WASHINGTON — Living in the Capitol Hill neighborhood, Langston has become something of a home course for me. It’s more challenging than East Potomac’s Blue Course, as a somewhat pedestrian front nine gives way to a dynamic and difficult back nine that includes two shots over Anacostia River tributaries and away from the bustle of the city.
Perhaps the aspect of Langston that stands out the most as a public course is its extensive practice facility, which includes four very different chipping greens in addition to the putting green, allowing players to work on any number of different short game shots. There’s also a full range across the bridge along Benning Road over by the beginning of the back nine with more than 30 uncovered bays. It’s not heated or lighted like East Potomac, but prices are better.
The greens tend to be a little slower, like most munis, but they putt true. When the weather is best in the spring and fall, the course conditions are usually solid, though the burnout in the summer can leave some rough patches on a couple of the front nine fairways. National parkland restrictions limit what the superintendents can do to the grounds. The cart paths could use repaving, but it’s a great course to walk anyway.
Our guide, club pro Ernie Andrews, played with us for the front nine. Andrews has been at Langston most of his life, leading GM Melva Ellis to call him “the Governor of Langston.” Not only does Andrews own a share of the course record (63 on the par 72), he also takes the next generation of golfers under his wing, serving as a mentor as they learn the game. He shared some of the history of the course, like the Joe Louis tree on the difficult par 5 third hole, so named because the champion boxer hit his way into it on the way to posting a high number.
Langston opened in 1939 as one of just 20 in the United States to allow people of color to play, and expanded to its full 18-hole format in 1955, the back nine stretching onto Kingman Island. Over the years it’s been threatened by closures and even looked like the potential site to build a replacement stadium for RFK. But it has survived, and now provides an affordable, quality challenge and a true departure from the bustle of the city, teeming with wildlife ranging from geese, to red foxes, to turtles.
“This golf course is about the best layout in the D.C. area,” says Ellis.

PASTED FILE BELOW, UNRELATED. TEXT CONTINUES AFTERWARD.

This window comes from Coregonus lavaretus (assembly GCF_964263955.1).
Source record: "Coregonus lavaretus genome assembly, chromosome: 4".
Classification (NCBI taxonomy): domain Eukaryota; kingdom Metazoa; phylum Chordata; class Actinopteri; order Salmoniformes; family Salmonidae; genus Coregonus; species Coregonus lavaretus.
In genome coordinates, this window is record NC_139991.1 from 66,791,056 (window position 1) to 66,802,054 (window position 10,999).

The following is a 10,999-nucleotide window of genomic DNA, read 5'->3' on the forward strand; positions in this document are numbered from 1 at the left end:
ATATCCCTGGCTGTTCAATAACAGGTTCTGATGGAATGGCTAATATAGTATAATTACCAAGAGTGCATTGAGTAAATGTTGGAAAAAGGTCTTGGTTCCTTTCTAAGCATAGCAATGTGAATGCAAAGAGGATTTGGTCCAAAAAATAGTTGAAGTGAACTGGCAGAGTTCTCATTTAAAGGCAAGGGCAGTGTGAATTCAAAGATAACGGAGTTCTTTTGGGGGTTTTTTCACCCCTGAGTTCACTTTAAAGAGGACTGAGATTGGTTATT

It’s hard to disagree.
Langston is a wonderful golf course. It’s a hidden gem that you must play, and I’m not telling you this because I shot my best score to date (105). It’s really great playing a round in the middle of the city and having RFK, the D.C. streetcar and Metro in the backdrop.
However, everything wasn’t great during the round — I had my signature blow up hole, which is as common as my beloved Philadelphia Eagles disappointing me every football season. I scored a legitimate 10 on hole 3, a par 5. It’s rated the toughest hole on the course. I felt like using my ‘hand-wedge’ just to get on the elevated green. That being said, it was a fun challenge, even though my scorecard would beg to differ.
For the casual golfer like myself it’s a great course to play, because there’s a lot of open fairway for the majority of the holes. Putting was difficult, but that had a lot to do with the person holding the putter. I’ll definitely be back.
Dates and Rates
Dates: Open year-round
Rates: Mon-Thu, 9 holes $18, 18 holes $25
Fri-Sun & Holidays, 9 holes $22, 18 holes $32
Quickgolf: Option to play just a few holes at a discounted rate late in the day. Rates/times vary based on sunset time.
Full grill in clubhouse with extensive menu, great value
Cart on course on weekend only, along with basic grill at 8th tee box.
Pace of play
Our round: 3:50
3:15-3:30 if wide open
4-4:30 on weekends
Shirts need sleeves; shorts OK
Address: 2600 Benning Road NE, Washington
Langston is easily accessible off the Benning Road exit from I-295. If you are traveling through the city, you can take H Street and continue onto Benning Road, following the Streetcar to the end of the line, which is right at the course entrance.
Flip through the slides above to make your way through the course, and we’ll see you back here next month as we head out to Poolesville Golf Course.